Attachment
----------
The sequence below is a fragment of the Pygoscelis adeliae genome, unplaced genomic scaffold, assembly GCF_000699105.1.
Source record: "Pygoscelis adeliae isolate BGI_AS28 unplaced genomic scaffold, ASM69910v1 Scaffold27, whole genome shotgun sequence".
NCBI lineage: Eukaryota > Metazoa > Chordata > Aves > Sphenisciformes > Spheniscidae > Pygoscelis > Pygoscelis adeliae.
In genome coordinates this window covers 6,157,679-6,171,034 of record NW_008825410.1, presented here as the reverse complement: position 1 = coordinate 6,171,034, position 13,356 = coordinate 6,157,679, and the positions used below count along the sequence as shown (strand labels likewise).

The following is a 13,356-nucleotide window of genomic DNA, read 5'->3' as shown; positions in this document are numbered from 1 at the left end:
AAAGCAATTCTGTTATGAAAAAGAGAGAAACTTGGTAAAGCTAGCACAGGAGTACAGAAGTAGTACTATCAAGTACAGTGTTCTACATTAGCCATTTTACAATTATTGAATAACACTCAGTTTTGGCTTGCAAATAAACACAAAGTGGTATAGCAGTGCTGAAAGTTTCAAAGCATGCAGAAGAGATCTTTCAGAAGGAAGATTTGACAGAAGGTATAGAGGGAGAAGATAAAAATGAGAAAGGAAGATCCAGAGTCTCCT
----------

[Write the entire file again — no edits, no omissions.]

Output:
The sequence below is a fragment of the Pygoscelis adeliae genome, unplaced genomic scaffold, assembly GCF_000699105.1.
Source record: "Pygoscelis adeliae isolate BGI_AS28 unplaced genomic scaffold, ASM69910v1 Scaffold27, whole genome shotgun sequence".
NCBI lineage: Eukaryota > Metazoa > Chordata > Aves > Sphenisciformes > Spheniscidae > Pygoscelis > Pygoscelis adeliae.
In genome coordinates this window covers 6,157,679-6,171,034 of record NW_008825410.1, presented here as the reverse complement: position 1 = coordinate 6,171,034, position 13,356 = coordinate 6,157,679, and the positions used below count along the sequence as shown (strand labels likewise).

The following is a 13,356-nucleotide window of genomic DNA, read 5'->3' as shown; positions in this document are numbered from 1 at the left end:
AAAGCAATTCTGTTATGAAAAAGAGAGAAACTTGGTAAAGCTAGCACAGGAGTACAGAAGTAGTACTATCAAGTACAGTGTTCTACATTAGCCATTTTACAATTATTGAATAACACTCAGTTTTGGCTTGCAAATAAACACAAAGTGGTATAGCAGTGCTGAAAGTTTCAAAGCATGCAGAAGAGATCTTTCAGAAGGAAGATTTGACAGAAGGTATAGAGGGAGAAGATAAAAATGAGAAAGGAAGATCCAGAGTCTCCT